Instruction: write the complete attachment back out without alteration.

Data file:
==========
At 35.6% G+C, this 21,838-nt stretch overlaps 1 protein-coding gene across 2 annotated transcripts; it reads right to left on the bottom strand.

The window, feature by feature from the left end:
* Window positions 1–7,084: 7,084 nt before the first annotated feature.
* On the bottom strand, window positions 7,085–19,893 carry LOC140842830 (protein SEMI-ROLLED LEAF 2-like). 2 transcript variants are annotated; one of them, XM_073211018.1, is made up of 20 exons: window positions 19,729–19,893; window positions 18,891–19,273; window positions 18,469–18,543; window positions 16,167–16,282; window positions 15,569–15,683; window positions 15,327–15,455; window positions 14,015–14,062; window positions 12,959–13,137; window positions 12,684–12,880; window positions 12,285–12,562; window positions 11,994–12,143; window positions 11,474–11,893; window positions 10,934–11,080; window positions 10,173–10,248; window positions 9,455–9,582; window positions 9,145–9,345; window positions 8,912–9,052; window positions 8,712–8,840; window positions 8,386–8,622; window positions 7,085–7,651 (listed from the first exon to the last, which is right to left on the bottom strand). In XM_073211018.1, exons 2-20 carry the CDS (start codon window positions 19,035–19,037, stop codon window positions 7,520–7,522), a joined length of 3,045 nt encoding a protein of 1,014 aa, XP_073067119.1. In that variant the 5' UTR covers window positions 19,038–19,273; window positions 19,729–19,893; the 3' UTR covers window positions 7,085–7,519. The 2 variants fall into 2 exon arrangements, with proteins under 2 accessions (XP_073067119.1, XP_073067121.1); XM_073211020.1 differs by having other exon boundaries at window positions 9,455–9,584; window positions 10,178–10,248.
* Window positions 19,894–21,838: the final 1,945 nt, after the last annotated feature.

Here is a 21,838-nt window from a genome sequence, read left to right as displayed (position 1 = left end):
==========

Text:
At 35.6% G+C, this 21,838-nt stretch overlaps 1 protein-coding gene across 2 annotated transcripts; it reads right to left on the bottom strand.

The window, feature by feature from the left end:
* Window positions 1–7,084: 7,084 nt before the first annotated feature.
* On the bottom strand, window positions 7,085–19,893 carry LOC140842830 (protein SEMI-ROLLED LEAF 2-like). 2 transcript variants are annotated; one of them, XM_073211018.1, is made up of 20 exons: window positions 19,729–19,893; window positions 18,891–19,273; window positions 18,469–18,543; window positions 16,167–16,282; window positions 15,569–15,683; window positions 15,327–15,455; window positions 14,015–14,062; window positions 12,959–13,137; window positions 12,684–12,880; window positions 12,285–12,562; window positions 11,994–12,143; window positions 11,474–11,893; window positions 10,934–11,080; window positions 10,173–10,248; window positions 9,455–9,582; window positions 9,145–9,345; window positions 8,912–9,052; window positions 8,712–8,840; window positions 8,386–8,622; window positions 7,085–7,651 (listed from the first exon to the last, which is right to left on the bottom strand). In XM_073211018.1, exons 2-20 carry the CDS (start codon window positions 19,035–19,037, stop codon window positions 7,520–7,522), a joined length of 3,045 nt encoding a protein of 1,014 aa, XP_073067119.1. In that variant the 5' UTR covers window positions 19,038–19,273; window positions 19,729–19,893; the 3' UTR covers window positions 7,085–7,519. The 2 variants fall into 2 exon arrangements, with proteins under 2 accessions (XP_073067119.1, XP_073067121.1); XM_073211020.1 differs by having other exon boundaries at window positions 9,455–9,584; window positions 10,178–10,248.
* Window positions 19,894–21,838: the final 1,945 nt, after the last annotated feature.

Here is a 21,838-nt window from a genome sequence, read left to right as displayed (position 1 = left end):